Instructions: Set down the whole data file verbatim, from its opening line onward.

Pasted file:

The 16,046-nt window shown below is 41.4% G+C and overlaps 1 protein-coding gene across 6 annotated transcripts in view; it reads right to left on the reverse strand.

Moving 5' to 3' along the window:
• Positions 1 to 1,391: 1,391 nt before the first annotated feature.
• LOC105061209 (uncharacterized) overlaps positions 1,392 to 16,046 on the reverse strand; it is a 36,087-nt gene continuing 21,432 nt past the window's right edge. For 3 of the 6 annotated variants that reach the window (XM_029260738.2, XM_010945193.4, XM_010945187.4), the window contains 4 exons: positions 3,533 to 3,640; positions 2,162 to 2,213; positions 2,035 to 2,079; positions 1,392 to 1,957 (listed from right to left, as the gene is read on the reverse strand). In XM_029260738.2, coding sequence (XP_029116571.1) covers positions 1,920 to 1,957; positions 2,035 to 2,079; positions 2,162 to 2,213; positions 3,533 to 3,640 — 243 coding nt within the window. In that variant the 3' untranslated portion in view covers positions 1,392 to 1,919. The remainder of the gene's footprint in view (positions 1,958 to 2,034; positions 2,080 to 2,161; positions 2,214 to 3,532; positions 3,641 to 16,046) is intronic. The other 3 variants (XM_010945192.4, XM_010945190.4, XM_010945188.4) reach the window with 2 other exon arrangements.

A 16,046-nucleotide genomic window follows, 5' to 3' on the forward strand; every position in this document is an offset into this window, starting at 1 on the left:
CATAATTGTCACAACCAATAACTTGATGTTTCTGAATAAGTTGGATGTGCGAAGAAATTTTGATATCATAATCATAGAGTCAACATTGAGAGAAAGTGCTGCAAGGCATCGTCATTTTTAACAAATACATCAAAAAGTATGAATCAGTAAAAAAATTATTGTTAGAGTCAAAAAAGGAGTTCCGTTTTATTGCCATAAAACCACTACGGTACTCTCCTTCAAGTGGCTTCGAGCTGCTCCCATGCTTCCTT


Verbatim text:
The 16,046-nt window shown below is 41.4% G+C and overlaps 1 protein-coding gene across 6 annotated transcripts in view; it reads right to left on the reverse strand.

Moving 5' to 3' along the window:
• Positions 1 to 1,391: 1,391 nt before the first annotated feature.
• LOC105061209 (uncharacterized) overlaps positions 1,392 to 16,046 on the reverse strand; it is a 36,087-nt gene continuing 21,432 nt past the window's right edge. For 3 of the 6 annotated variants that reach the window (XM_029260738.2, XM_010945193.4, XM_010945187.4), the window contains 4 exons: positions 3,533 to 3,640; positions 2,162 to 2,213; positions 2,035 to 2,079; positions 1,392 to 1,957 (listed from right to left, as the gene is read on the reverse strand). In XM_029260738.2, coding sequence (XP_029116571.1) covers positions 1,920 to 1,957; positions 2,035 to 2,079; positions 2,162 to 2,213; positions 3,533 to 3,640 — 243 coding nt within the window. In that variant the 3' untranslated portion in view covers positions 1,392 to 1,919. The remainder of the gene's footprint in view (positions 1,958 to 2,034; positions 2,080 to 2,161; positions 2,214 to 3,532; positions 3,641 to 16,046) is intronic. The other 3 variants (XM_010945192.4, XM_010945190.4, XM_010945188.4) reach the window with 2 other exon arrangements.

A 16,046-nucleotide genomic window follows, 5' to 3' on the forward strand; every position in this document is an offset into this window, starting at 1 on the left:
CATAATTGTCACAACCAATAACTTGATGTTTCTGAATAAGTTGGATGTGCGAAGAAATTTTGATATCATAATCATAGAGTCAACATTGAGAGAAAGTGCTGCAAGGCATCGTCATTTTTAACAAATACATCAAAAAGTATGAATCAGTAAAAAAATTATTGTTAGAGTCAAAAAAGGAGTTCCGTTTTATTGCCATAAAACCACTACGGTACTCTCCTTCAAGTGGCTTCGAGCTGCTCCCATGCTTCCTT